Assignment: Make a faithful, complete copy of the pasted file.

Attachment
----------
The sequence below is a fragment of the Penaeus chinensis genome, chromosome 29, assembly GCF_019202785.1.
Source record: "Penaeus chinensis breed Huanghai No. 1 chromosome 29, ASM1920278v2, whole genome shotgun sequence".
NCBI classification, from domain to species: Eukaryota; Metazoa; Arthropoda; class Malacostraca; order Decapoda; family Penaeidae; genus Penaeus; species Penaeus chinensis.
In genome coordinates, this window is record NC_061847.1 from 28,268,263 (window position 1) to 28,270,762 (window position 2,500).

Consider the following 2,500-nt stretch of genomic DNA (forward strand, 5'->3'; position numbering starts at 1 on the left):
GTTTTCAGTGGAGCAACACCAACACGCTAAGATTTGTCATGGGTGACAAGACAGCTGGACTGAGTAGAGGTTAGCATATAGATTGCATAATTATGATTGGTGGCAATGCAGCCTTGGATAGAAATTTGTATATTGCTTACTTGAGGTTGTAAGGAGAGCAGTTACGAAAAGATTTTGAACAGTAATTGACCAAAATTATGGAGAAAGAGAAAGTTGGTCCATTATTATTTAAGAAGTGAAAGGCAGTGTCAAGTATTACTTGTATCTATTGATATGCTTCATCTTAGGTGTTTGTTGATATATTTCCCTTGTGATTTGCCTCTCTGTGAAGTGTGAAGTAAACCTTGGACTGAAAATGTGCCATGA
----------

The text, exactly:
The sequence below is a fragment of the Penaeus chinensis genome, chromosome 29, assembly GCF_019202785.1.
Source record: "Penaeus chinensis breed Huanghai No. 1 chromosome 29, ASM1920278v2, whole genome shotgun sequence".
NCBI classification, from domain to species: Eukaryota; Metazoa; Arthropoda; class Malacostraca; order Decapoda; family Penaeidae; genus Penaeus; species Penaeus chinensis.
In genome coordinates, this window is record NC_061847.1 from 28,268,263 (window position 1) to 28,270,762 (window position 2,500).

Consider the following 2,500-nt stretch of genomic DNA (forward strand, 5'->3'; position numbering starts at 1 on the left):
GTTTTCAGTGGAGCAACACCAACACGCTAAGATTTGTCATGGGTGACAAGACAGCTGGACTGAGTAGAGGTTAGCATATAGATTGCATAATTATGATTGGTGGCAATGCAGCCTTGGATAGAAATTTGTATATTGCTTACTTGAGGTTGTAAGGAGAGCAGTTACGAAAAGATTTTGAACAGTAATTGACCAAAATTATGGAGAAAGAGAAAGTTGGTCCATTATTATTTAAGAAGTGAAAGGCAGTGTCAAGTATTACTTGTATCTATTGATATGCTTCATCTTAGGTGTTTGTTGATATATTTCCCTTGTGATTTGCCTCTCTGTGAAGTGTGAAGTAAACCTTGGACTGAAAATGTGCCATGA